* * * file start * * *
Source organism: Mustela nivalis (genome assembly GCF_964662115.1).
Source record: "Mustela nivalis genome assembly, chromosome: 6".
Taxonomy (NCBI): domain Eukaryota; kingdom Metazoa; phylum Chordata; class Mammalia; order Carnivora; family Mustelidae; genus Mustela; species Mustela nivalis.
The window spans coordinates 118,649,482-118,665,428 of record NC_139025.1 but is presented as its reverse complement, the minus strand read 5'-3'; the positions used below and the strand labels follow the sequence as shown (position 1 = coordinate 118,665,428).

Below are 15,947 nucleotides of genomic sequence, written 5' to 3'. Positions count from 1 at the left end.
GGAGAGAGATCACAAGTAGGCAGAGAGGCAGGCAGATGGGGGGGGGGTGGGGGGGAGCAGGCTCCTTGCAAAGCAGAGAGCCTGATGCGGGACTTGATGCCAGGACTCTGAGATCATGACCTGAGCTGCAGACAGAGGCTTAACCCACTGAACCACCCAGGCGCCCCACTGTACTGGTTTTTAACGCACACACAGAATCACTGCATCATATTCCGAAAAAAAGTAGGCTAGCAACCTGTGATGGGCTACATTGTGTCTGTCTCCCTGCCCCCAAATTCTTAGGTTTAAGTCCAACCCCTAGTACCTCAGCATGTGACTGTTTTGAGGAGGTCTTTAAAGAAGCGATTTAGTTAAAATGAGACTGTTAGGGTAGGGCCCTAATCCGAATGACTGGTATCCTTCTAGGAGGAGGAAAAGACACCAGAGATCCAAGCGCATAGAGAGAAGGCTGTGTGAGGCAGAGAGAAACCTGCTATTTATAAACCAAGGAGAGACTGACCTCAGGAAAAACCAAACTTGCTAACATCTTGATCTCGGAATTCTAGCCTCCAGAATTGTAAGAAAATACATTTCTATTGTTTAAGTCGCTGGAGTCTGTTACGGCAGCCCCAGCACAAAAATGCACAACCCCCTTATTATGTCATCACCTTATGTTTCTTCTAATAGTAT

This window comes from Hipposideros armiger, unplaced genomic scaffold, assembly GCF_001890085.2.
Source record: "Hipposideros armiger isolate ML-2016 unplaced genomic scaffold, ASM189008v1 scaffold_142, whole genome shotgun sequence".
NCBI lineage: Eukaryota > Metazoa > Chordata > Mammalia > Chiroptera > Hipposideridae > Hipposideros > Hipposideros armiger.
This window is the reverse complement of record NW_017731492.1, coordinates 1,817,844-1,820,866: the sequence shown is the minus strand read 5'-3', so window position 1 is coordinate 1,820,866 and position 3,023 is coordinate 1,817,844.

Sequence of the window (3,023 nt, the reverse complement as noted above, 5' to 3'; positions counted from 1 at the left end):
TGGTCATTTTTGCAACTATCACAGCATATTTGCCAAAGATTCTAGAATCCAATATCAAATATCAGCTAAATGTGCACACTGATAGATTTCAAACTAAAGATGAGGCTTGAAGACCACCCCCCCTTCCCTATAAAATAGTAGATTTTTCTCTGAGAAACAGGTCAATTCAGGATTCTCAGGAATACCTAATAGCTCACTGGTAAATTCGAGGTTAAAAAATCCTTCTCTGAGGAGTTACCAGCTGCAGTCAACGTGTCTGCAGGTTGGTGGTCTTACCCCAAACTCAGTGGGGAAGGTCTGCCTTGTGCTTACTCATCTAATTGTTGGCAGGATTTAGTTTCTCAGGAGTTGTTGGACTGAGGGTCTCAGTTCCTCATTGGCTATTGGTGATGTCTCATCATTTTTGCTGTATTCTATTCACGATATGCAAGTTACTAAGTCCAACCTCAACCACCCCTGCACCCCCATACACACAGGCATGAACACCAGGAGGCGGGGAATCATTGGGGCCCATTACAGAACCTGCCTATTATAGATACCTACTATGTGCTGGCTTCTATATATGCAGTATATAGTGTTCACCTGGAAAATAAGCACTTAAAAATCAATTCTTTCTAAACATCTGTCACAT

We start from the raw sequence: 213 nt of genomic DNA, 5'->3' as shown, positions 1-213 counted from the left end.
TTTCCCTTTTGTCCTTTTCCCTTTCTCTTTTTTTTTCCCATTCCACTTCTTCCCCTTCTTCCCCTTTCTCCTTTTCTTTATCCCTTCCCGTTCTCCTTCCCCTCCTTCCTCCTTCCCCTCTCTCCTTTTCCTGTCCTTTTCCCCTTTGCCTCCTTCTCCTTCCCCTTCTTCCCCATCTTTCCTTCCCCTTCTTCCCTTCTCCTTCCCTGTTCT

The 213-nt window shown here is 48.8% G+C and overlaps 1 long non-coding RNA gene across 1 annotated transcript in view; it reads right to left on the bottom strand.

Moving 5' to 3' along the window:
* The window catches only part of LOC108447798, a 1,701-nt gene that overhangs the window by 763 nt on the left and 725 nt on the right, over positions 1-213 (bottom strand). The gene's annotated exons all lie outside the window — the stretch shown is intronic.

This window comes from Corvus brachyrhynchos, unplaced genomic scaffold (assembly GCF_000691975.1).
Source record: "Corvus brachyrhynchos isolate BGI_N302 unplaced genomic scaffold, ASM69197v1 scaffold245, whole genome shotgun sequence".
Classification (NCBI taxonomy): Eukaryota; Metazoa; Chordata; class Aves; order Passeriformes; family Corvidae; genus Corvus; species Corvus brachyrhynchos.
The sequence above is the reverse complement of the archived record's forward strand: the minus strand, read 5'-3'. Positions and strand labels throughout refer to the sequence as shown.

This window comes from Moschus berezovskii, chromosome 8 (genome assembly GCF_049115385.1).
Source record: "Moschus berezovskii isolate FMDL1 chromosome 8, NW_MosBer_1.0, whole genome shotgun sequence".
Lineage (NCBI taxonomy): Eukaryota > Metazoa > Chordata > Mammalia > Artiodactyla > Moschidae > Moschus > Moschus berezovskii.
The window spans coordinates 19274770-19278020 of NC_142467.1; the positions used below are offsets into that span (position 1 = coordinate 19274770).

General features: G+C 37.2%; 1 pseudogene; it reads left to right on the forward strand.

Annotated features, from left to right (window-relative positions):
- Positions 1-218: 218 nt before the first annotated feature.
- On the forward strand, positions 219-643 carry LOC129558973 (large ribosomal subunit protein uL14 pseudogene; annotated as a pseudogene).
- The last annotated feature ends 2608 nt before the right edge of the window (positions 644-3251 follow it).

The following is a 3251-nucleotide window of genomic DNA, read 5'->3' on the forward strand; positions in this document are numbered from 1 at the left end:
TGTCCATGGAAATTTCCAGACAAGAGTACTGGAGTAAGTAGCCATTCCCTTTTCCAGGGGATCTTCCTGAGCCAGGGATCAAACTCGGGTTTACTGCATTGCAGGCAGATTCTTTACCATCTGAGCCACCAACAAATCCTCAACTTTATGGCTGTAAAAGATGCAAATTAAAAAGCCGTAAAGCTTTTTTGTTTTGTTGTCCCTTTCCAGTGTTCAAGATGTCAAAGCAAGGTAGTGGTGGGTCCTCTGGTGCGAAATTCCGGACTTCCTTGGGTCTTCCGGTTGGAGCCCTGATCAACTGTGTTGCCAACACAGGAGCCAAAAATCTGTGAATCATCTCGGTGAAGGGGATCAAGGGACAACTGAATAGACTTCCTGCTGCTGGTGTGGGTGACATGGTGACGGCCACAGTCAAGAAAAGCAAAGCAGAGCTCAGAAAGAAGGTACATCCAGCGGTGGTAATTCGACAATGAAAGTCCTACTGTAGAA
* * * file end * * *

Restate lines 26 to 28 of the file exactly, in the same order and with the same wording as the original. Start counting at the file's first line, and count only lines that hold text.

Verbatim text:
General features: G+C 37.2%; 1 pseudogene; it reads left to right on the forward strand.

Annotated features, from left to right (window-relative positions):
- Positions 1-218: 218 nt before the first annotated feature.